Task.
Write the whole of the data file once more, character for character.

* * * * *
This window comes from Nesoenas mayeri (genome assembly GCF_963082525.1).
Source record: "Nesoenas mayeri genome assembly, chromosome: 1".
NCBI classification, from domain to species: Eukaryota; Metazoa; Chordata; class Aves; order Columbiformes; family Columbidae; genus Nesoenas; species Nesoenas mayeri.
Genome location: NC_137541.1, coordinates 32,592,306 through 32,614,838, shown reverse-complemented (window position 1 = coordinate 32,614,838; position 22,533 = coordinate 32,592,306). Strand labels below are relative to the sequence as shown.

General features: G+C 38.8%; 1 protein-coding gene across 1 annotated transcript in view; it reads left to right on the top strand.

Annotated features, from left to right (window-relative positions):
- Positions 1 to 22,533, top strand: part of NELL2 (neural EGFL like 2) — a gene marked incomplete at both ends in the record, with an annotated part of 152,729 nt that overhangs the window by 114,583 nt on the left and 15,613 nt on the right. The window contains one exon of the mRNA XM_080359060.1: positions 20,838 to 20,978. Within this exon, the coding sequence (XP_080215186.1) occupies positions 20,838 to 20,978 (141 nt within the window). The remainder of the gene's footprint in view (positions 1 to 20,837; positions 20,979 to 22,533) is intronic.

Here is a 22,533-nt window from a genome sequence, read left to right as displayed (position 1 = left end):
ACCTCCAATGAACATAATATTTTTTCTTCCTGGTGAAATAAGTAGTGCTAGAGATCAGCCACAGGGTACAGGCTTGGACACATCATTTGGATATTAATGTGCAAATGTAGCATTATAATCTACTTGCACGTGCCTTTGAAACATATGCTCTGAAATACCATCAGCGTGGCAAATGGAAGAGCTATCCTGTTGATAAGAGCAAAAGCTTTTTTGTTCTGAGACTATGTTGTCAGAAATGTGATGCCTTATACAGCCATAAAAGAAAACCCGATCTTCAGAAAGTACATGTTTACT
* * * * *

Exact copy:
This window comes from Nesoenas mayeri (genome assembly GCF_963082525.1).
Source record: "Nesoenas mayeri genome assembly, chromosome: 1".
NCBI classification, from domain to species: Eukaryota; Metazoa; Chordata; class Aves; order Columbiformes; family Columbidae; genus Nesoenas; species Nesoenas mayeri.
Genome location: NC_137541.1, coordinates 32,592,306 through 32,614,838, shown reverse-complemented (window position 1 = coordinate 32,614,838; position 22,533 = coordinate 32,592,306). Strand labels below are relative to the sequence as shown.

General features: G+C 38.8%; 1 protein-coding gene across 1 annotated transcript in view; it reads left to right on the top strand.

Annotated features, from left to right (window-relative positions):
- Positions 1 to 22,533, top strand: part of NELL2 (neural EGFL like 2) — a gene marked incomplete at both ends in the record, with an annotated part of 152,729 nt that overhangs the window by 114,583 nt on the left and 15,613 nt on the right. The window contains one exon of the mRNA XM_080359060.1: positions 20,838 to 20,978. Within this exon, the coding sequence (XP_080215186.1) occupies positions 20,838 to 20,978 (141 nt within the window). The remainder of the gene's footprint in view (positions 1 to 20,837; positions 20,979 to 22,533) is intronic.

Here is a 22,533-nt window from a genome sequence, read left to right as displayed (position 1 = left end):
ACCTCCAATGAACATAATATTTTTTCTTCCTGGTGAAATAAGTAGTGCTAGAGATCAGCCACAGGGTACAGGCTTGGACACATCATTTGGATATTAATGTGCAAATGTAGCATTATAATCTACTTGCACGTGCCTTTGAAACATATGCTCTGAAATACCATCAGCGTGGCAAATGGAAGAGCTATCCTGTTGATAAGAGCAAAAGCTTTTTTGTTCTGAGACTATGTTGTCAGAAATGTGATGCCTTATACAGCCATAAAAGAAAACCCGATCTTCAGAAAGTACATGTTTACT